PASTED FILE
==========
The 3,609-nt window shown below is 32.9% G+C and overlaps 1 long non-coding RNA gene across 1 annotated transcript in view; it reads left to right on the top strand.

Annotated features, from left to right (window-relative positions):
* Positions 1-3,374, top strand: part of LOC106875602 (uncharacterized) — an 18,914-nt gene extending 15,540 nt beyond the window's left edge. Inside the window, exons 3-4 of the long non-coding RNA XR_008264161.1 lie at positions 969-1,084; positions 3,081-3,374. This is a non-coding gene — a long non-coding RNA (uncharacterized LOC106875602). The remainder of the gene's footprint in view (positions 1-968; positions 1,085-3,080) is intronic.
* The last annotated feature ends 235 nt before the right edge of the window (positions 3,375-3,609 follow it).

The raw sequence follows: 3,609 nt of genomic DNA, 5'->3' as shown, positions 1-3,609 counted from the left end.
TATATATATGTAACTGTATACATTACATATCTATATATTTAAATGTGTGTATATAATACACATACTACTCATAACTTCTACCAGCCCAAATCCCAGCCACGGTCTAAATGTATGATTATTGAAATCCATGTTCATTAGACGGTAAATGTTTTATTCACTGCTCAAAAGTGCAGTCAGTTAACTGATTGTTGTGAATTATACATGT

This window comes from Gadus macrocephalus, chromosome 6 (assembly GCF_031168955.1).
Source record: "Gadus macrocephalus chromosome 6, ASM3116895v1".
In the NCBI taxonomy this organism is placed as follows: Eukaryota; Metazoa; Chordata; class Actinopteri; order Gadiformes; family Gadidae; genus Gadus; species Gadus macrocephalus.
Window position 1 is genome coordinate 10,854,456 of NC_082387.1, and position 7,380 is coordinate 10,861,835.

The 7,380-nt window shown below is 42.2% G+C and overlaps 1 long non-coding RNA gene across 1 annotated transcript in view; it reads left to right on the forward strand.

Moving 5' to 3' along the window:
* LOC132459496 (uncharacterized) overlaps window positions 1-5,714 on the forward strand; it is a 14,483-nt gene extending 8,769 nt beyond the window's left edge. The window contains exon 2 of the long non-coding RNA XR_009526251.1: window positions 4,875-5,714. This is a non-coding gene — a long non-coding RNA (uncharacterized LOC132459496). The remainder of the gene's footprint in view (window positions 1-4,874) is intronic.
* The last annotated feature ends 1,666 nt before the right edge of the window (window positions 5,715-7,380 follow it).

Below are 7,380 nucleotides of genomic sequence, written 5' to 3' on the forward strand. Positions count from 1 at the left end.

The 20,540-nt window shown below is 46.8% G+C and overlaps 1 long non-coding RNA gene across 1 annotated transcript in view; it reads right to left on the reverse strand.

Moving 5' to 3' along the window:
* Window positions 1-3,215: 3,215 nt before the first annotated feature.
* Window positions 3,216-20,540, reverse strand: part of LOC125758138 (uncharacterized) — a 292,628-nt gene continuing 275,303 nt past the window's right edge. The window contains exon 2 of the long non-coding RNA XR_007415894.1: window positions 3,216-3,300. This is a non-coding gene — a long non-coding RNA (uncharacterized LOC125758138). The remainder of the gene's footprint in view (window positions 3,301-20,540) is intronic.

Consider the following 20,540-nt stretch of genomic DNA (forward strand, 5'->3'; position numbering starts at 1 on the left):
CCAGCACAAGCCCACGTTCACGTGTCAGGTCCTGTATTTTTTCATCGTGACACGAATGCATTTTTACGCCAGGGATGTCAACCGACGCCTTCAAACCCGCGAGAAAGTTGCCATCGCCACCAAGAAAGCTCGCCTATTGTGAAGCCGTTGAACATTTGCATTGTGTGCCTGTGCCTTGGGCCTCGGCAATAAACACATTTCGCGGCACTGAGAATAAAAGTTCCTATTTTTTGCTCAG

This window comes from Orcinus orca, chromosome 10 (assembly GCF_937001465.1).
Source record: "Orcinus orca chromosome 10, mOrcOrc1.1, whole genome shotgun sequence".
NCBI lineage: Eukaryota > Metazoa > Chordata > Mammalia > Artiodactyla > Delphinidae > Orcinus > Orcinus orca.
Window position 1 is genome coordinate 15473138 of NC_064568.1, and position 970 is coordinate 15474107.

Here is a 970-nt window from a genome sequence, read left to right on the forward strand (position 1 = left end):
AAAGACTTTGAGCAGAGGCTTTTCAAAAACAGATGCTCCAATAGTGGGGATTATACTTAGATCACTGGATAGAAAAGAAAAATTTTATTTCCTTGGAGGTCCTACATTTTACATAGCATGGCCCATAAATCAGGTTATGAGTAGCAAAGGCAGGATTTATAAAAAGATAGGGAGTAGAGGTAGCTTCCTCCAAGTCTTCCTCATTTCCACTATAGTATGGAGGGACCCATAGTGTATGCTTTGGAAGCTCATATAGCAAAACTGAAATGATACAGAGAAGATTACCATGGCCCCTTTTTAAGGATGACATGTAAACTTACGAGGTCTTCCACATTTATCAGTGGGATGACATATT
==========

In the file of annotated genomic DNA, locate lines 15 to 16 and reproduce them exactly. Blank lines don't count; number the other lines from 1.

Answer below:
Below are 7,380 nucleotides of genomic sequence, written 5' to 3' on the forward strand. Positions count from 1 at the left end.

The 20,540-nt window shown below is 46.8% G+C and overlaps 1 long non-coding RNA gene across 1 annotated transcript in view; it reads right to left on the reverse strand.